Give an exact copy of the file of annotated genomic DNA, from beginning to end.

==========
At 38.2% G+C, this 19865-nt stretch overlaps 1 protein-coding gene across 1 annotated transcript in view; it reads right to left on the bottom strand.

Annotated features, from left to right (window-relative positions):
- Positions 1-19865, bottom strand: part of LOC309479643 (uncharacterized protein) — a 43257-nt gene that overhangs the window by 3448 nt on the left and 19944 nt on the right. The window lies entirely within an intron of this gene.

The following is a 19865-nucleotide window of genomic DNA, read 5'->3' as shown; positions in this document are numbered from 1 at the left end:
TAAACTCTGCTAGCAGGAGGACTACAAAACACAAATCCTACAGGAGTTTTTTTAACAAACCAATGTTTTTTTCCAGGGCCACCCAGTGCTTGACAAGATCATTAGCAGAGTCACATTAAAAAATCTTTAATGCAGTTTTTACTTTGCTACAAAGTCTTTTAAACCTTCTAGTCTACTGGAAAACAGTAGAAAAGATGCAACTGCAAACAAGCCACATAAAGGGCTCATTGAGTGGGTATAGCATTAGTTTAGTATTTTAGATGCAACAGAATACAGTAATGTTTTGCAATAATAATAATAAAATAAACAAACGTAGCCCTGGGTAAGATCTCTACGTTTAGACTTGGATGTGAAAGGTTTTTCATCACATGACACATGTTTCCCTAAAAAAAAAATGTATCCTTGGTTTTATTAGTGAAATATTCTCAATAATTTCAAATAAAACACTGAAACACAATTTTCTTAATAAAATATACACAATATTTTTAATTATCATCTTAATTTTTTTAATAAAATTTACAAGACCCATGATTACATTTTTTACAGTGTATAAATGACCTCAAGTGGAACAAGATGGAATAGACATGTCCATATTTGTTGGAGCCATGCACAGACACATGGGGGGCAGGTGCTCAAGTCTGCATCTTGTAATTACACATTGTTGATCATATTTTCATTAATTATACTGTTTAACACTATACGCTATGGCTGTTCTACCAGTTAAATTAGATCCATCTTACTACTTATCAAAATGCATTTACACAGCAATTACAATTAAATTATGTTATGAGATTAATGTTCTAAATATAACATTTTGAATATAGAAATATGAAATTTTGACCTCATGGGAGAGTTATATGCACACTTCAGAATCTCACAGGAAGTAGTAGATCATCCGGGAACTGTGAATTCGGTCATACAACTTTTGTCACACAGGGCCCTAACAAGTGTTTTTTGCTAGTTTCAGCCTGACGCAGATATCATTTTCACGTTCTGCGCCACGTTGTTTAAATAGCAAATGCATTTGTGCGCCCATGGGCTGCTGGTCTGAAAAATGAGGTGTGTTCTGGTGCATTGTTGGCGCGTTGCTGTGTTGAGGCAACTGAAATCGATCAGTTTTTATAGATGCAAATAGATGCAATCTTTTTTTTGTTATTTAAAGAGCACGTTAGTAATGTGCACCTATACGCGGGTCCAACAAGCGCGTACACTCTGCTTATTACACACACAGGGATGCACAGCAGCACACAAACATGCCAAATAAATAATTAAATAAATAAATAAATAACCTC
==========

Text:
At 38.2% G+C, this 19865-nt stretch overlaps 1 protein-coding gene across 1 annotated transcript in view; it reads right to left on the bottom strand.

Annotated features, from left to right (window-relative positions):
- Positions 1-19865, bottom strand: part of LOC309479643 (uncharacterized protein) — a 43257-nt gene that overhangs the window by 3448 nt on the left and 19944 nt on the right. The window lies entirely within an intron of this gene.

The following is a 19865-nucleotide window of genomic DNA, read 5'->3' as shown; positions in this document are numbered from 1 at the left end:
TAAACTCTGCTAGCAGGAGGACTACAAAACACAAATCCTACAGGAGTTTTTTTAACAAACCAATGTTTTTTTCCAGGGCCACCCAGTGCTTGACAAGATCATTAGCAGAGTCACATTAAAAAATCTTTAATGCAGTTTTTACTTTGCTACAAAGTCTTTTAAACCTTCTAGTCTACTGGAAAACAGTAGAAAAGATGCAACTGCAAACAAGCCACATAAAGGGCTCATTGAGTGGGTATAGCATTAGTTTAGTATTTTAGATGCAACAGAATACAGTAATGTTTTGCAATAATAATAATAAAATAAACAAACGTAGCCCTGGGTAAGATCTCTACGTTTAGACTTGGATGTGAAAGGTTTTTCATCACATGACACATGTTTCCCTAAAAAAAAAATGTATCCTTGGTTTTATTAGTGAAATATTCTCAATAATTTCAAATAAAACACTGAAACACAATTTTCTTAATAAAATATACACAATATTTTTAATTATCATCTTAATTTTTTTAATAAAATTTACAAGACCCATGATTACATTTTTTACAGTGTATAAATGACCTCAAGTGGAACAAGATGGAATAGACATGTCCATATTTGTTGGAGCCATGCACAGACACATGGGGGGCAGGTGCTCAAGTCTGCATCTTGTAATTACACATTGTTGATCATATTTTCATTAATTATACTGTTTAACACTATACGCTATGGCTGTTCTACCAGTTAAATTAGATCCATCTTACTACTTATCAAAATGCATTTACACAGCAATTACAATTAAATTATGTTATGAGATTAATGTTCTAAATATAACATTTTGAATATAGAAATATGAAATTTTGACCTCATGGGAGAGTTATATGCACACTTCAGAATCTCACAGGAAGTAGTAGATCATCCGGGAACTGTGAATTCGGTCATACAACTTTTGTCACACAGGGCCCTAACAAGTGTTTTTTGCTAGTTTCAGCCTGACGCAGATATCATTTTCACGTTCTGCGCCACGTTGTTTAAATAGCAAATGCATTTGTGCGCCCATGGGCTGCTGGTCTGAAAAATGAGGTGTGTTCTGGTGCATTGTTGGCGCGTTGCTGTGTTGAGGCAACTGAAATCGATCAGTTTTTATAGATGCAAATAGATGCAATCTTTTTTTTGTTATTTAAAGAGCACGTTAGTAATGTGCACCTATACGCGGGTCCAACAAGCGCGTACACTCTGCTTATTACACACACAGGGATGCACAGCAGCACACAAACATGCCAAATAAATAATTAAATAAATAAATAAATAACCTC